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Coronavirus: Primary care practices still not at pre-pandemic levels


The condition of primary care has been improving modestly, but 35 percent are still seeing revenue and pay lower than pre-pandemic levels.

Primary care practices in the U.S. are still reeling from the economic impact of the coronavirus pandemic, according to a new survey.

The survey was performed by the Larry A. Green Center and the Primary Care Collaborative between Sept. 4 and 8. It is the 19th in the organizations’ series of weekly surveys seeking to give snapshots of the pandemic’s impact on primary care practices.

It found that 35 percent of respondents say their revenue and pay are still significantly lower than they were before the onset of the pandemic despite modest improvements over the past few weeks. A further one-third of respondents report their financial picture has improved, but the workforce is still fragile and in trouble with one in five practices reporting they have had clinicians who have retired early or left their job due to the pandemic.

“An overwhelming number of clinicians – 81% – disagree emphatically with the notion that primary care has rebounded,” Rebecca Etz, PhD, co-director of The Larry A. Green Center, says in a news release distributed with the results of the survey.. “Practice clinicians and staff are working longer hours to keep up with patient needs and still have yet to reach pre-pandemic capacity. Significant furloughs, practice members out for child and elder care, and clinicians out due to illness and self-quarantine have caused the primary care platform to shrink. The past six months have shown us what short-term planning and lack of investment yields during times of crisis – devastation of a critical workforce. But the question is now: Are we committed enough to do something about it?”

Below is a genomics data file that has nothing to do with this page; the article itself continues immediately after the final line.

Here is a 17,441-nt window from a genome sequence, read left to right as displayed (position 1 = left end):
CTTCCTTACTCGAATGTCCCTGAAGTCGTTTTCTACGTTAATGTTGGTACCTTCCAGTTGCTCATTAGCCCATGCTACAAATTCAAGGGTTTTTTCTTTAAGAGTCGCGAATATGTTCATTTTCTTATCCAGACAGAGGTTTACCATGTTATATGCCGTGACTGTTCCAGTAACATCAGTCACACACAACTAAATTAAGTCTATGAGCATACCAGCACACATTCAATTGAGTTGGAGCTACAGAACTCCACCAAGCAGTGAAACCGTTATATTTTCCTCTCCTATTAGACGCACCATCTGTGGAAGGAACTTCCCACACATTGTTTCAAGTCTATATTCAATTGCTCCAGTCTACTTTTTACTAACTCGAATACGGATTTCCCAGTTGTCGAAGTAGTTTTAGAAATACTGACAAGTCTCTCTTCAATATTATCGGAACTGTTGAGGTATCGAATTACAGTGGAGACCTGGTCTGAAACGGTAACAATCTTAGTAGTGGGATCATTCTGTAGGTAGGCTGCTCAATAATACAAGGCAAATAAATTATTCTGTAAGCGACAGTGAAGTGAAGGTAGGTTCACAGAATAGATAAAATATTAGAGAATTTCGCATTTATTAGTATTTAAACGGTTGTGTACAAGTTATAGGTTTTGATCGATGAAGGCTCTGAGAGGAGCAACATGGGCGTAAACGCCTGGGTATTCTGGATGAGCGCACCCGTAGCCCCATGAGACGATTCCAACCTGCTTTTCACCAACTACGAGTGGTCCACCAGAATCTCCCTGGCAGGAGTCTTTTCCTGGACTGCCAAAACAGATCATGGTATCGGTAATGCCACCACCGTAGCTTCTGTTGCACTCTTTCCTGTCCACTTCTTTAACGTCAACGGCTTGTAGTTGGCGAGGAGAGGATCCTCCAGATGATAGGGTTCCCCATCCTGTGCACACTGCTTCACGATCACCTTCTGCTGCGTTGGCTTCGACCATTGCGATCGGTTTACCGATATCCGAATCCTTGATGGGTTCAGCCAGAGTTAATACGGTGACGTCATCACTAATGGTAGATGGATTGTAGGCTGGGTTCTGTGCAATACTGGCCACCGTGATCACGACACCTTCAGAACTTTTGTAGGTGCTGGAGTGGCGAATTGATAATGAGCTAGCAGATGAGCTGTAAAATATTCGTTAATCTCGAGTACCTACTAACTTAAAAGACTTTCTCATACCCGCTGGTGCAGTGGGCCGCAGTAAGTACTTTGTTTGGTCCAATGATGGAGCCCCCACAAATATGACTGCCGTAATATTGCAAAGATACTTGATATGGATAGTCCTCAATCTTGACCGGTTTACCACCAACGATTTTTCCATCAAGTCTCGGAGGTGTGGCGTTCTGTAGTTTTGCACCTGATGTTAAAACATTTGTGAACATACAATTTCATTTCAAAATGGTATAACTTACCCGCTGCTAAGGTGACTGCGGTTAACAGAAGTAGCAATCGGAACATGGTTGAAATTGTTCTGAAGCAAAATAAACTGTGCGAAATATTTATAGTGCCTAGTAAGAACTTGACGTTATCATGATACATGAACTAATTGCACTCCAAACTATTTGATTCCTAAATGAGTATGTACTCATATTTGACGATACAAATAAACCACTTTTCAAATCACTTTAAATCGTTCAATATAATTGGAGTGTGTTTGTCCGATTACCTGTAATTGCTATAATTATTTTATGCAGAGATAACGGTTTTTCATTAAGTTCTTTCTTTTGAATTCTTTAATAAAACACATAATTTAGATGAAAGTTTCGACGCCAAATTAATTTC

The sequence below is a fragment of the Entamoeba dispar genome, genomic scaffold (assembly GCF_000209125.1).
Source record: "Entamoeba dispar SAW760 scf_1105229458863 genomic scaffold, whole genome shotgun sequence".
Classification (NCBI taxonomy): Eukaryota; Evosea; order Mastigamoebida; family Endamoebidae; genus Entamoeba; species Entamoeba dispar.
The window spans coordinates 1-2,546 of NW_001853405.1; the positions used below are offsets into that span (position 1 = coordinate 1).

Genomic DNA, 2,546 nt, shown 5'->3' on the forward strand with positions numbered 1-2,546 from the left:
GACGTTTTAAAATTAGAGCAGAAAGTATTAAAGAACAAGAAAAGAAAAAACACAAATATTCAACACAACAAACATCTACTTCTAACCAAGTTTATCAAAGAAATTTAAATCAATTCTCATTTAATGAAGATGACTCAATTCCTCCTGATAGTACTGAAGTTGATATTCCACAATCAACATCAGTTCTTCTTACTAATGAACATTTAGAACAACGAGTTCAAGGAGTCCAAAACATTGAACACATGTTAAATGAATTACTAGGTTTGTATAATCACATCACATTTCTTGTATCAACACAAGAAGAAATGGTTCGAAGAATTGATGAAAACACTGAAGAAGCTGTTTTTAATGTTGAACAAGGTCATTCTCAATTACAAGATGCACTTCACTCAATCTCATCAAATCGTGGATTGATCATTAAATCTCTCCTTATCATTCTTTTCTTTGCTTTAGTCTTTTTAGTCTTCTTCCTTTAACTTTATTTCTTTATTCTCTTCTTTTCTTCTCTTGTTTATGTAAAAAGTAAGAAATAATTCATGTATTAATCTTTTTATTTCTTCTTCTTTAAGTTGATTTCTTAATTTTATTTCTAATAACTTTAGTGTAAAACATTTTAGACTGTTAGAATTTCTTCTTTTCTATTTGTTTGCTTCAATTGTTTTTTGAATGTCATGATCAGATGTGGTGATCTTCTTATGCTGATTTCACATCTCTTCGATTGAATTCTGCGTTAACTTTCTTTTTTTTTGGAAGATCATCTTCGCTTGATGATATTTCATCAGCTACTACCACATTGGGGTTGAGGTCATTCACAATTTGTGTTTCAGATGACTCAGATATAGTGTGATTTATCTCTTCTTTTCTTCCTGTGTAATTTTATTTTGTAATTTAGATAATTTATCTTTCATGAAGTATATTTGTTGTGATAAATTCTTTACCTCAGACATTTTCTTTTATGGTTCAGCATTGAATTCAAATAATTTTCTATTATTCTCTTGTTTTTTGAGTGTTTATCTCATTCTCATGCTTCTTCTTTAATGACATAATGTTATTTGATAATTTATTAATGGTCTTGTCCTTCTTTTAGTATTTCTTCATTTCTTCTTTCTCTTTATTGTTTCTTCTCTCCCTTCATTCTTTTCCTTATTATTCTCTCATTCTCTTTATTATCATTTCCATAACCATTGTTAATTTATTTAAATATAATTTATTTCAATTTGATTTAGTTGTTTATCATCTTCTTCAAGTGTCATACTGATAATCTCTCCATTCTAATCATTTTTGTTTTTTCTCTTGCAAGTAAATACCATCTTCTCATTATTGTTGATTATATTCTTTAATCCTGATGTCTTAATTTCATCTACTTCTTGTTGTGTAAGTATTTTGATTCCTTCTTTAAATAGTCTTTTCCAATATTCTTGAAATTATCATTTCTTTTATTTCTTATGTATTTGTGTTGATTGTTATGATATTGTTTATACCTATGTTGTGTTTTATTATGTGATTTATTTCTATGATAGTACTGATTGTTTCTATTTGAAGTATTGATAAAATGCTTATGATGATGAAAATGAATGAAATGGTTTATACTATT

As telehealth has expanded, only 10 percent of respondents say that their practice’s use of telehealth is below what would be helpful, while more than a quarter say that the use of telehealth is “above what seems good medicine,” but they must use it to maintain patient volumes. Only 18 percent reported that insurers have pulled back on funding telehealth, according to the survey.

Equipment shortages are still plaguing the landscape with 30 percent reporting difficulty obtaining COVID-19 testing supplies and 26 percent of respondents saying they are having difficulty procuring personal protective equipment, the survey says.

Respondents are also still feeling the mental strain of the pandemic with 49 percent reporting their mental exhaustion is at an all-time high, but they continue to endure as one in five say that their “sense of purpose in primary care is at an all-time high.”

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